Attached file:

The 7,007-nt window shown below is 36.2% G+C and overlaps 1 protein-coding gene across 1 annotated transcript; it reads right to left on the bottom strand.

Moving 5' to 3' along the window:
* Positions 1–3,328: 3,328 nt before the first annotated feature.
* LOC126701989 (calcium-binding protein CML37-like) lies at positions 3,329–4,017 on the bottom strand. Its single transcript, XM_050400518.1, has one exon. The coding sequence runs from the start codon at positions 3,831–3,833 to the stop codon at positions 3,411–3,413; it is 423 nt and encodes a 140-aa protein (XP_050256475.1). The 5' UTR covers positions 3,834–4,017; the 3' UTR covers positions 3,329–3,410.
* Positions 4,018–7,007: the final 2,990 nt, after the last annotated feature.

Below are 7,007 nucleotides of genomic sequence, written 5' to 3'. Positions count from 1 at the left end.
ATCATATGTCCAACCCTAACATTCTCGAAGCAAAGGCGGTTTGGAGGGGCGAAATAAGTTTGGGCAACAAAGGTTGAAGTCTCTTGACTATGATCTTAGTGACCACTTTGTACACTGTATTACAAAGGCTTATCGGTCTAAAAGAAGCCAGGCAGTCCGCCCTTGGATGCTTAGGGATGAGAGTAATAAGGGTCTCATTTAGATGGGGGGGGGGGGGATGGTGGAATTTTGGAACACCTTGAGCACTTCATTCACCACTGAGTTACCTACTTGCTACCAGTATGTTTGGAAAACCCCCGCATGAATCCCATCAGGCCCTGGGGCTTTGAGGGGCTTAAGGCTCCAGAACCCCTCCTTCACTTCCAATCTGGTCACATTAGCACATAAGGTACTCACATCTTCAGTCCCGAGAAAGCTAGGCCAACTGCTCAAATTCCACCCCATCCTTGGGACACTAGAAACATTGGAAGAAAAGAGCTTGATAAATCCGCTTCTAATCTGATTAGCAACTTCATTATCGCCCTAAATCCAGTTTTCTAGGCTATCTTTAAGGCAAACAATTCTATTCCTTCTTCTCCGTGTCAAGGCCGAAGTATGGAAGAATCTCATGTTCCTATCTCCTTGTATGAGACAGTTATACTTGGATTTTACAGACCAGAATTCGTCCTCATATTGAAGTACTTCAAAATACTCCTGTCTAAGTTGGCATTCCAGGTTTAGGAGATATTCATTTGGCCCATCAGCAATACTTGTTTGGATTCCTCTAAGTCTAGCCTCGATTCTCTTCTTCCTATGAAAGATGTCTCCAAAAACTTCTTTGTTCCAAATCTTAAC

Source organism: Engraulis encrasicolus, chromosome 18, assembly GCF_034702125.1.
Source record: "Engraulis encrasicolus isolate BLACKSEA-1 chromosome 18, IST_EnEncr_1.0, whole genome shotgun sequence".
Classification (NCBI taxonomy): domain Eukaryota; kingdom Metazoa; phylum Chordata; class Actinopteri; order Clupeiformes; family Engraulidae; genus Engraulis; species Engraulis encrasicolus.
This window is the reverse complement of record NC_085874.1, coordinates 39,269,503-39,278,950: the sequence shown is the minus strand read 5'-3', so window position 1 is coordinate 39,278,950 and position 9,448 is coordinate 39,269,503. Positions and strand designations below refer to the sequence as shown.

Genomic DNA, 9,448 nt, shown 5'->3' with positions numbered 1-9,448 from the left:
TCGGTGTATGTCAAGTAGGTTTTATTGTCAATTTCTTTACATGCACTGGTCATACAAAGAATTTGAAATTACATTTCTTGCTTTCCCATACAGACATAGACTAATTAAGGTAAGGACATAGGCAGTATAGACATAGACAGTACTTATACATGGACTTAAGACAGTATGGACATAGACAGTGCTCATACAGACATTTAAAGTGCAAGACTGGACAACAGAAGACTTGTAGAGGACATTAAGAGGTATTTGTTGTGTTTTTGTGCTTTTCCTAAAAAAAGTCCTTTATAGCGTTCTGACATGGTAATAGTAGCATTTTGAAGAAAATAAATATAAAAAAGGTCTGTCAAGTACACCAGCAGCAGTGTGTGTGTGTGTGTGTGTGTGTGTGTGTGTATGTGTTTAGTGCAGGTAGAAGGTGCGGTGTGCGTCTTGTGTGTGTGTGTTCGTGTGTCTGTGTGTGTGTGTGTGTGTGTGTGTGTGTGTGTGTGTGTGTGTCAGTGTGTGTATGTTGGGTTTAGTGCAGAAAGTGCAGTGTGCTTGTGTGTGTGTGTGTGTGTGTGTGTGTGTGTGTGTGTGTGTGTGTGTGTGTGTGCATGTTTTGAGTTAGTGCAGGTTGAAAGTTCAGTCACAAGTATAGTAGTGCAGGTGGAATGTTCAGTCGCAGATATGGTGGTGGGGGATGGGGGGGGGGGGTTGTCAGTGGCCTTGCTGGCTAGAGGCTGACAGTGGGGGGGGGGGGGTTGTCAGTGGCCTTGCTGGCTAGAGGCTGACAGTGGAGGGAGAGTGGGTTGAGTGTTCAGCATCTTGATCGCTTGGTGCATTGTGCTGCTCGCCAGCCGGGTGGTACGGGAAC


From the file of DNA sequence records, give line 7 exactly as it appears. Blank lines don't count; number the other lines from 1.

ATCATATGTCCAACCCTAACATTCTCGAAGCAAAGGCGGTTTGGAGGGGCGAAATAAGTTTGGGCAACAAAGGTTGAAGTCTCTTGACTATGATCTTAGTGACCACTTTGTACACTGTATTACAAAGGCTTATCGGTCTAAAAGAAGCCAGGCAGTCCGCCCTTGGATGCTTAGGGATGAGAGTAATAAGGGTCTCATTTAGATGGGGGGGGGGGGGATGGTGGAATTTTGGAACACCTTGAGCACTTCATTCACCACTGAGTTACCTACTTGCTACCAGTATGTTTGGAAAACCCCCGCATGAATCCCATCAGGCCCTGGGGCTTTGAGGGGCTTAAGGCTCCAGAACCCCTCCTTCACTTCCAATCTGGTCACATTAGCACATAAGGTACTCACATCTTCAGTCCCGAGAAAGCTAGGCCAACTGCTCAAATTCCACCCCATCCTTGGGACACTAGAAACATTGGAAGAAAAGAGCTTGATAAATCCGCTTCTAATCTGATTAGCAACTTCATTATCGCCCTAAATCCAGTTTTCTAGGCTATCTTTAAGGCAAACAATTCTATTCCTTCTTCTCCGTGTCAAGGCCGAAGTATGGAAGAATCTCATGTTCCTATCTCCTTGTATGAGACAGTTATACTTGGATTTTACAGACCAGAATTCGTCCTCATATTGAAGTACTTCAAAATACTCCTGTCTAAGTTGGCATTCCAGGTTTAGGAGATATTCATTTGGCCCATCAGCAATACTTGTTTGGATTCCTCTAAGTCTAGCCTCGATTCTCTTCTTCCTATGAAAGATGTCTCCAAAAACTTCTTTGTTCCAAATCTTAAC